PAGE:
They stayed at Aaron’s flat and enjoyed the view.

My sister dropped her eco-friendly stance after she saw Aaron’s Hummer.

My dad got to drive the Jeep offroad. Here he is going down the Fossil Rock slipface.

People often accuse Dubai of lacking culture, which is a little unfair. As part of the rather uncultural Shopping Festival we got to see some local men performing traditional dancing at the Heritage Village.

My Mrs Saul cooked up an amazing Christmas dinner which we enjoyed at our flat, adding a nice traditional touch to the rather odd experience of my first ever Christmas away from home.
It was great to show my mum and dad where we live and work – once we’ve moved into our new flat I hope they’ll come again.

Some more pics are here.

Linux fame by proxy


My friend Jon Masters has just had his Linux Programming book published. Well done Jon!
I met Jon in about 1999 or so, when I was working at Sun in the UK. Jon was still at school at the time – whilst doing a computer science degree in his spare time – and had met Sun’s UK MD of the time during a visit to his school. I was tasked with inviting Jon to Sun for some ‘work experience’. We spent a very pleasant couple of days down in Totnes where I was looking after Sun’s sponsorship of Pete Goss’ Team Philips project.

Just popping out to the offie*, darling


The ME4x4 website has a nice set of pics from one member who popped out to buy some beer and got rather nicely stuck.
* ‘The Offie’ is British slang for the ‘Off Licence’, a shop licensed to sell intoxicating beverages.

Direct debit at last


Following on from the telco surprise in my last post, I’ve just had two more!
First off, I can now pay my phone, cable and DSL bills by direct debit through my credit card. No more wondering why the cable TV’s stopped working or Mrs Saul calling me up when I’m away to say that the internet’s broken. Go to for more info.
Secondly, a colleague in the office passed on the info that if you have GPRS enabled on your mobile and send an SMS to 1333 with the letter M as the text, you’ll get a reply telling you what your location is. I duly did so and got my location back via SMS, along with a link to a mobile friendly website that told me I was in the general vicinity of my home, which was a relief as that’s where I was. There was also a link to a full web based service where you are supposed to be able to enter your number and find out where your mobile’s currently located, but I couldn’t login for some reason.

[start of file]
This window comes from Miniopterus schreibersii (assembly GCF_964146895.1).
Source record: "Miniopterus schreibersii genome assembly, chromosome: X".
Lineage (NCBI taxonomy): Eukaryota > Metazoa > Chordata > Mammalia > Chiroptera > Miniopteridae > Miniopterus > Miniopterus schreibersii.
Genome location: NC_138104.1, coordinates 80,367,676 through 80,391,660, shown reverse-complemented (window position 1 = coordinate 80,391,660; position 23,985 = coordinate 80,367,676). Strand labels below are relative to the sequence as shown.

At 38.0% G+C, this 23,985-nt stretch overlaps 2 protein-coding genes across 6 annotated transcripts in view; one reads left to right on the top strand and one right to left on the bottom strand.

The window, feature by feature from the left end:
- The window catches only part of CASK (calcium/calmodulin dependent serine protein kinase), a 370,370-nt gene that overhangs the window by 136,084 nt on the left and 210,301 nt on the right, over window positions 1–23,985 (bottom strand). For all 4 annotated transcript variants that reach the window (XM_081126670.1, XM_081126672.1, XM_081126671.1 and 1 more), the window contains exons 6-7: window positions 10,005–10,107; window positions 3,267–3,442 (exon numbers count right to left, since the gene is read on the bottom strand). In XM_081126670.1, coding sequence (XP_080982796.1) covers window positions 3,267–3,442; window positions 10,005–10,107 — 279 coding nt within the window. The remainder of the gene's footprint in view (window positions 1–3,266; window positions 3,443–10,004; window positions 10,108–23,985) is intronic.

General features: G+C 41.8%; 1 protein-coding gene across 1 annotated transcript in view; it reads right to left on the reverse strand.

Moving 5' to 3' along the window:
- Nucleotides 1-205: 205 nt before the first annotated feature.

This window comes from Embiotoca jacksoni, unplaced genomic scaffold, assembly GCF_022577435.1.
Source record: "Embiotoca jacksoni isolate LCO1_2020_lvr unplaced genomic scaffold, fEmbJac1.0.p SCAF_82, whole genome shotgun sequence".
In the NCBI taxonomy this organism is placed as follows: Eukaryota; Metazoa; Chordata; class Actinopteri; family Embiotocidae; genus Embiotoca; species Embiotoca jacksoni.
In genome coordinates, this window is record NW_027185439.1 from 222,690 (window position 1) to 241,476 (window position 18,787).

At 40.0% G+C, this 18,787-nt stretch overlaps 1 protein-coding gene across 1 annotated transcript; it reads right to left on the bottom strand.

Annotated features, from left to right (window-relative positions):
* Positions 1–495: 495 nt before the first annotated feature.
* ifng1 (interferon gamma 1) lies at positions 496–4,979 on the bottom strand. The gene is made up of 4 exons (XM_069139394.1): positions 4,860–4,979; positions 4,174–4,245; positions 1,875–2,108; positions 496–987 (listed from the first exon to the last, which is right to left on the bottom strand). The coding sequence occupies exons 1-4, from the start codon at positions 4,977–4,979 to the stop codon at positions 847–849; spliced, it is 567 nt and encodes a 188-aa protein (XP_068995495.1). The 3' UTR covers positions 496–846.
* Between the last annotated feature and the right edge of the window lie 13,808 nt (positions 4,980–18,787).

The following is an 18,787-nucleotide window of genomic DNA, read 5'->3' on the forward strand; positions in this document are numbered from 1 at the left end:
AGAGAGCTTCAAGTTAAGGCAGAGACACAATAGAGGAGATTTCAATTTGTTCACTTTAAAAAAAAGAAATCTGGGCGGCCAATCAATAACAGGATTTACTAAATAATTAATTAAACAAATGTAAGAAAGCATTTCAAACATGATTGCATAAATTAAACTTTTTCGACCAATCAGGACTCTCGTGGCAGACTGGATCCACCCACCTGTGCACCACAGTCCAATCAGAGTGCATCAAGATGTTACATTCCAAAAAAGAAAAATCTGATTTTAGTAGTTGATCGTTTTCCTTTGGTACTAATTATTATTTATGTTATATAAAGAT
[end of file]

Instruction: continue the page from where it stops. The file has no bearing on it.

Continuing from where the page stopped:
Very cool.

3G here I come


I was pleasantly surprised to get a text message from the UAE’s telco telling me that my GPRS service has been upgraded for free to 3G and that the monthly charge has been lowered from 30Dhs to 25Dhs (about $7).
I need to get a new sim card and make sure that 3G roaming charges aren’t too costly, but if things go well I’ll now be fully 3G’d up for my travels. This should make me a lot more efficient work-wise in terms of emailing people promptly, as well as making better use of ‘dead time’ in taxis and airports where there’s no wifi, or the wifi is priced too high.
Granted, I’m a couple of years behind seasoned travellers elsehwhere, but here’s to the wireless broadband revolution. Thanks goodness I bought a 3G phone recently!

Tanks on the streets of London


[Update for Bloglines users – if you click on the link for the article you’ll see two little videos I made of the tank and the fireworks. They don’t show up in Bloglines for some reason.]
Well, one tank.
Last Sunday saw the Chinese New Year being celebrated in London. Trafalgar and Leicester Square were packed.
I was a little surprised to see this Scorpion tank next to Trafalgar Square. The it was parked on the edge of the road, with the crew in bright yellow jackets. They got a bit fed up with everyone crowding around and drive off in a huff.

I’m not sure why it was there – I’ve never seen a tank playing a role in general security in London before and it wasn’t part of a display, as far as I could see. A sad sign of the times?
The noise made by the fireworks at Leicester Square was enough to make you think you were in a war zone, as the explosions ricocheted around the small streets and tall buildings.